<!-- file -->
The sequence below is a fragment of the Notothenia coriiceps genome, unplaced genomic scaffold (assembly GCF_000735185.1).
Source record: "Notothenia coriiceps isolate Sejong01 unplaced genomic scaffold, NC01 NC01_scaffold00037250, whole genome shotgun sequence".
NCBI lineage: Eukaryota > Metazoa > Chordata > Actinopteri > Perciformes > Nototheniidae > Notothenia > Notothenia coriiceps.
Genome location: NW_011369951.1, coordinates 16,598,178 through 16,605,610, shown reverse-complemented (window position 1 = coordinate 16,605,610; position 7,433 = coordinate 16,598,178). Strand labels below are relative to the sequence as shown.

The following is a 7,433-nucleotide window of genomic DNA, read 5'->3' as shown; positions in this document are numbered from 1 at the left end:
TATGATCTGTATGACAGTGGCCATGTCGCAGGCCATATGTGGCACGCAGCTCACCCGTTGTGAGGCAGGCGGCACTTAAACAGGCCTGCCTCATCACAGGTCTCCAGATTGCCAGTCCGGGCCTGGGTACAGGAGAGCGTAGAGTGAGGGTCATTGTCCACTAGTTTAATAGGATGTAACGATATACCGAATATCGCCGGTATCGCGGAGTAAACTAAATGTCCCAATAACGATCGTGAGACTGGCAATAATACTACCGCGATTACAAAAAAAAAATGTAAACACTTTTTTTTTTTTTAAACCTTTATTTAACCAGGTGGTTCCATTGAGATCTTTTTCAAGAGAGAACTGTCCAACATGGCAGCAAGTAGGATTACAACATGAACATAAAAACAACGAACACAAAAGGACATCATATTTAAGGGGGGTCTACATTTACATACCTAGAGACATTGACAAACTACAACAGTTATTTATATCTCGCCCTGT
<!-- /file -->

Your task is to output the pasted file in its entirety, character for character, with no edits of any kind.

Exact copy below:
The sequence below is a fragment of the Notothenia coriiceps genome, unplaced genomic scaffold (assembly GCF_000735185.1).
Source record: "Notothenia coriiceps isolate Sejong01 unplaced genomic scaffold, NC01 NC01_scaffold00037250, whole genome shotgun sequence".
NCBI lineage: Eukaryota > Metazoa > Chordata > Actinopteri > Perciformes > Nototheniidae > Notothenia > Notothenia coriiceps.
Genome location: NW_011369951.1, coordinates 16,598,178 through 16,605,610, shown reverse-complemented (window position 1 = coordinate 16,605,610; position 7,433 = coordinate 16,598,178). Strand labels below are relative to the sequence as shown.

The following is a 7,433-nucleotide window of genomic DNA, read 5'->3' as shown; positions in this document are numbered from 1 at the left end:
TATGATCTGTATGACAGTGGCCATGTCGCAGGCCATATGTGGCACGCAGCTCACCCGTTGTGAGGCAGGCGGCACTTAAACAGGCCTGCCTCATCACAGGTCTCCAGATTGCCAGTCCGGGCCTGGGTACAGGAGAGCGTAGAGTGAGGGTCATTGTCCACTAGTTTAATAGGATGTAACGATATACCGAATATCGCCGGTATCGCGGAGTAAACTAAATGTCCCAATAACGATCGTGAGACTGGCAATAATACTACCGCGATTACAAAAAAAAAATGTAAACACTTTTTTTTTTTTTAAACCTTTATTTAACCAGGTGGTTCCATTGAGATCTTTTTCAAGAGAGAACTGTCCAACATGGCAGCAAGTAGGATTACAACATGAACATAAAAACAACGAACACAAAAGGACATCATATTTAAGGGGGGTCTACATTTACATACCTAGAGACATTGACAAACTACAACAGTTATTTATATCTCGCCCTGT